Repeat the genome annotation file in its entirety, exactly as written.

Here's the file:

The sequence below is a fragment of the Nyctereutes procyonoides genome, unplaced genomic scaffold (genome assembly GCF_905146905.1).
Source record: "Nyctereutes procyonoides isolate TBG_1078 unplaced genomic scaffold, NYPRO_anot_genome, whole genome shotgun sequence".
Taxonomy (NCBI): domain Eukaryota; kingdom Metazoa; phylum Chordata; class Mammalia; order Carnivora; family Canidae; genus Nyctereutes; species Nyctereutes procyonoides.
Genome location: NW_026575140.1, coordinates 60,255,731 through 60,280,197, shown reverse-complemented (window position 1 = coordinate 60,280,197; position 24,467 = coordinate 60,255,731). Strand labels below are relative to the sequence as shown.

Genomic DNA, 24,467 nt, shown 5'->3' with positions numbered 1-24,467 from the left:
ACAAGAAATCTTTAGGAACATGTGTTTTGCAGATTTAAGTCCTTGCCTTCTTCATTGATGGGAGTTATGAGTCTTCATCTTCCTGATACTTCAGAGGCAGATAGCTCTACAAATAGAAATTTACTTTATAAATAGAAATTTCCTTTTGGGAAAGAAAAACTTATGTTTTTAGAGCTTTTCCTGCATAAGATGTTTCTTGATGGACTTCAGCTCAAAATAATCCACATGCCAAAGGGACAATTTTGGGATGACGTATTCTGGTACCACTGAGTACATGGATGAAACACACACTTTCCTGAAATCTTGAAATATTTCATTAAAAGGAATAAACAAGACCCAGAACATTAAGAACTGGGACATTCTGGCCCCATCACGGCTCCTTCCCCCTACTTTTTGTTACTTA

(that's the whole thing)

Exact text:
The sequence below is a fragment of the Nyctereutes procyonoides genome, unplaced genomic scaffold (genome assembly GCF_905146905.1).
Source record: "Nyctereutes procyonoides isolate TBG_1078 unplaced genomic scaffold, NYPRO_anot_genome, whole genome shotgun sequence".
Taxonomy (NCBI): domain Eukaryota; kingdom Metazoa; phylum Chordata; class Mammalia; order Carnivora; family Canidae; genus Nyctereutes; species Nyctereutes procyonoides.
Genome location: NW_026575140.1, coordinates 60,255,731 through 60,280,197, shown reverse-complemented (window position 1 = coordinate 60,280,197; position 24,467 = coordinate 60,255,731). Strand labels below are relative to the sequence as shown.

Genomic DNA, 24,467 nt, shown 5'->3' with positions numbered 1-24,467 from the left:
ACAAGAAATCTTTAGGAACATGTGTTTTGCAGATTTAAGTCCTTGCCTTCTTCATTGATGGGAGTTATGAGTCTTCATCTTCCTGATACTTCAGAGGCAGATAGCTCTACAAATAGAAATTTACTTTATAAATAGAAATTTCCTTTTGGGAAAGAAAAACTTATGTTTTTAGAGCTTTTCCTGCATAAGATGTTTCTTGATGGACTTCAGCTCAAAATAATCCACATGCCAAAGGGACAATTTTGGGATGACGTATTCTGGTACCACTGAGTACATGGATGAAACACACACTTTCCTGAAATCTTGAAATATTTCATTAAAAGGAATAAACAAGACCCAGAACATTAAGAACTGGGACATTCTGGCCCCATCACGGCTCCTTCCCCCTACTTTTTGTTACTTA